impacts of the oil industry in sub-Saharan Africa were a major concern, for the health and livelihoods of local communities. It also stressed the need for better accountability, transparency and governance, and came hot on the heels of the United Nations findings highlighting the impact of oil spills in the Niger Delta. The Niger Delta is said to be one of the most polluted sites in the world with oil spills over the last 50 years, having a devastating impact on human and wild life. A clean up is estimated to take 30 years at a cost of around one billion dollars, according to the U.N. Meanwhile, Ian Gary of

Oxfam International says the oil transparency and governance situation in Ghana at least is stronger than in the case of its neighbors, citing the fact that petroleum agreements are posted on the Ministry of Energy’s website. “There were months of debate with heavy input from the public and civil society to develop the Petroleum Revenue Management Act,” he says. Ghana also recently inaugurated the Public Interest and Accountability Committee, a civil society watchdog required by the new law. Constant vigilance from civil society will be needed to ensure laws are upheld in practice.

pace of progress, Vice-president John Dramani Mahama told [I]The Africa Report[/I] that gas, more than oil, would be the driving force for Ghana's industrial revolution, but that attention to accountability meant things would not happen overnight. From the opposition corner, Akufo-Addo raises questions a b o u t t h e g ove r n m e n t ' s competence to manage a vast new borrowing programme and attract serious foreign investors. In Parliament on 26 August, the NDC majority voted unanimously for a $3bn credit facility from the China Development Bank (CDB). The NPP abstained, arguing the government had not provided enough information on how the loans would be spent. It was also unhappy that 60% of the credit would be tied to Chinese contractors and not subject to competitive bidding. Akufo-Addo warns of the risks of this higher oil-backed borrowing: foreign debt had risen from $4bn at the end of 2008 when the NPP lost power to $10.8bn by the middle of 2011. "Oil gives us more space to borrow the funds we need to speed our development," Akufo-Addo says, "but we risk a return to our \[heavily indebted] experience if we do not borrow responsibly." Both parties argue that Ghana should become the industrial hub of the sub-region over the next decade on the strength of its oil and gas. The centre-left NDC wants a bigger role for state institutions, while the centre-right NPP is more determinedly pro-business. At the centre of the development plan is an industrial base in the Western Region, powered by gas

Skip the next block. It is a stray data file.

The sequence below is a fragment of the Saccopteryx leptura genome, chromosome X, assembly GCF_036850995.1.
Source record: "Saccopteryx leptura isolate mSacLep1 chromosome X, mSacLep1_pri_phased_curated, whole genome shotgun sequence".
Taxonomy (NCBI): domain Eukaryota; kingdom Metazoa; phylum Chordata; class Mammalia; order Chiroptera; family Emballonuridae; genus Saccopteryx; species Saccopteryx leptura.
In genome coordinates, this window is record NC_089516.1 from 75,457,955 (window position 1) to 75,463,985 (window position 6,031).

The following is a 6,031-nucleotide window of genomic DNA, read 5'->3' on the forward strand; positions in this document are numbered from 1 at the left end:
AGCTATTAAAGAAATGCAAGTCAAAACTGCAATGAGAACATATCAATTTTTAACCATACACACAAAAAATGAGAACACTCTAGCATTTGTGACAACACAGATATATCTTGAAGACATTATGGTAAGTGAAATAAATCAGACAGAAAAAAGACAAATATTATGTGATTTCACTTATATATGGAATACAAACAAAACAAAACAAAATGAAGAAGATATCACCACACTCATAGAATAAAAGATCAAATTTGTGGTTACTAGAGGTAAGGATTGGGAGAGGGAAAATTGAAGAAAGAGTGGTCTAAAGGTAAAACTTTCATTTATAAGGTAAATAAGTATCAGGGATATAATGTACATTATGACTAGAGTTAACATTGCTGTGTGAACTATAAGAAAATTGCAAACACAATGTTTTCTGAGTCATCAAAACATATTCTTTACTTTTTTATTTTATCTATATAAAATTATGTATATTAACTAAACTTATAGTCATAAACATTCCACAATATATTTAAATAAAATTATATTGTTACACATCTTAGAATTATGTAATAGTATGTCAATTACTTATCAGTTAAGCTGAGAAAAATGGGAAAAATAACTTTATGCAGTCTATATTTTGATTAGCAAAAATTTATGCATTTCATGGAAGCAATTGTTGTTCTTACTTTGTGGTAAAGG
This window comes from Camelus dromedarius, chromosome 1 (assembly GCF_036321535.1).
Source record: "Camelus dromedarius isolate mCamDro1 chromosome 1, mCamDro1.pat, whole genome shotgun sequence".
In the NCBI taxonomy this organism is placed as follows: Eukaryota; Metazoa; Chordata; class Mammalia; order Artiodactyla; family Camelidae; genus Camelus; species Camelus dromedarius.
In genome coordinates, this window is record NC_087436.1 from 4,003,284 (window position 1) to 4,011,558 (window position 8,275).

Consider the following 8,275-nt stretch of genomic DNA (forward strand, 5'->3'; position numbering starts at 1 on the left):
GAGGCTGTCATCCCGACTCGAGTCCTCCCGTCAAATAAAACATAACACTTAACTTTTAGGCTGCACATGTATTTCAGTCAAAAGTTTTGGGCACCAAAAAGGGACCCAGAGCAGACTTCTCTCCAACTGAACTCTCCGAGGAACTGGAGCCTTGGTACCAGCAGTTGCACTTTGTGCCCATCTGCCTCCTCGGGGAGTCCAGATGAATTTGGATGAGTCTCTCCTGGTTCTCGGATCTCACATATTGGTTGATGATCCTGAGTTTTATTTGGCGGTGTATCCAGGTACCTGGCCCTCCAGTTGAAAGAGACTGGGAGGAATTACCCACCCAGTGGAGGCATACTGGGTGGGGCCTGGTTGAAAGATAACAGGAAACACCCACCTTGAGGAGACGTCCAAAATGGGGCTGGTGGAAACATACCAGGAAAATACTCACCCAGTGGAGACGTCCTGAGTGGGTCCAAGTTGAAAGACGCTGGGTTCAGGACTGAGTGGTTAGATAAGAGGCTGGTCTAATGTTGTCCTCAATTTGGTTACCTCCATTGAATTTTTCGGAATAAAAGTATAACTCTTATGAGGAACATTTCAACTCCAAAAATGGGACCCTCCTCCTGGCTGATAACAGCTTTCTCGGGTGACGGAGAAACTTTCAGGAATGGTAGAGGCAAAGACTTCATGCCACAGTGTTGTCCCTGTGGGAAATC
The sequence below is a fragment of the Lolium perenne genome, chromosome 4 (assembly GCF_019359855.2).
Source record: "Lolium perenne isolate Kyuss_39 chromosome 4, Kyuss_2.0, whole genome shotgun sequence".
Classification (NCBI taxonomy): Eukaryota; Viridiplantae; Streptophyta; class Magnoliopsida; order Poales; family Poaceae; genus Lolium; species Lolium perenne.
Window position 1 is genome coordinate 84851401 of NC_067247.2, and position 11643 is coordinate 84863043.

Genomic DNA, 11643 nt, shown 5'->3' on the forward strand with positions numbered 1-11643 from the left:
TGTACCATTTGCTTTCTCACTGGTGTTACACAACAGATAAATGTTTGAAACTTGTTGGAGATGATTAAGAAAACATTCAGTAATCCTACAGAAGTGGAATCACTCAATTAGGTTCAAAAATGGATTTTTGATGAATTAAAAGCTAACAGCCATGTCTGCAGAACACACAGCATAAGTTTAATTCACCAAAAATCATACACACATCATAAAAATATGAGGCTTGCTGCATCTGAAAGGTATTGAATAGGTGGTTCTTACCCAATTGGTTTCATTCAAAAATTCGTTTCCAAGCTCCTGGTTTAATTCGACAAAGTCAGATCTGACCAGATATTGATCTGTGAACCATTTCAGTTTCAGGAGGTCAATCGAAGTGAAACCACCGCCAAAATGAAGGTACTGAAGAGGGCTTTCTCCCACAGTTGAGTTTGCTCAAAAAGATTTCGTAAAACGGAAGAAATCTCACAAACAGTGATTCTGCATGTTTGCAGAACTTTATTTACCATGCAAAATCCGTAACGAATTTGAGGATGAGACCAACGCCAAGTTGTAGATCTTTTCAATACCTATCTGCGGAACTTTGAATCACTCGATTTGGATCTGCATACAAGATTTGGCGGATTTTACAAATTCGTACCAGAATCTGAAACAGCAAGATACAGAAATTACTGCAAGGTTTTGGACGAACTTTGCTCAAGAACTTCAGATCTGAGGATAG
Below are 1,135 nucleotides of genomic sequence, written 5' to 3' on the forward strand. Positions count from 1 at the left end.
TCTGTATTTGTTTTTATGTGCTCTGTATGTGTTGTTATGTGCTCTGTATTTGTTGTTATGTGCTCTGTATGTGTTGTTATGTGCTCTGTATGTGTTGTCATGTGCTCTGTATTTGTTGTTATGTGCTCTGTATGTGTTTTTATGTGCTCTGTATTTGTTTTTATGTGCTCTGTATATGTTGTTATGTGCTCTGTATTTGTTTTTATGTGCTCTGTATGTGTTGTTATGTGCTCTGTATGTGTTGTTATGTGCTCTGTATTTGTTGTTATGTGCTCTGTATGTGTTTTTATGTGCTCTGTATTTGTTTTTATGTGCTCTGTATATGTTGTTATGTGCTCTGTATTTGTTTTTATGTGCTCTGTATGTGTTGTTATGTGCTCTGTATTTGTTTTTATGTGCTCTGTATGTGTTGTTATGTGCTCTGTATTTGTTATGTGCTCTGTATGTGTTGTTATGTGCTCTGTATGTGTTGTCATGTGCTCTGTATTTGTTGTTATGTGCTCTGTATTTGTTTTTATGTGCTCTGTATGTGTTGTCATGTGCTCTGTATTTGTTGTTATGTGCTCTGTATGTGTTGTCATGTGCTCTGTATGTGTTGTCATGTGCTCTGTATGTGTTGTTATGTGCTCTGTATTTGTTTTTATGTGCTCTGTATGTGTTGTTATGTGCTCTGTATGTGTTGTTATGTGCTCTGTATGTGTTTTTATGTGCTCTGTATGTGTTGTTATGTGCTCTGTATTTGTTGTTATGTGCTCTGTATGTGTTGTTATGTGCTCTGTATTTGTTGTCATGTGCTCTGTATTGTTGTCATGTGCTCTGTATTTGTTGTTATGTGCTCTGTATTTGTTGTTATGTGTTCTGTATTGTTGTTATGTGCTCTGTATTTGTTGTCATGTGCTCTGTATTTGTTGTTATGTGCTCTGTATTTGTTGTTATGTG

Accountability Counts Activists and opposition politicians are demanding much more accountability from government. A report submitted by the Auditor-General to Parliament's Public Accounts Committee in July uncovered financial losses of 2.7bn cedi ($1.8bn), and serious abuses in the judicial system. Few of the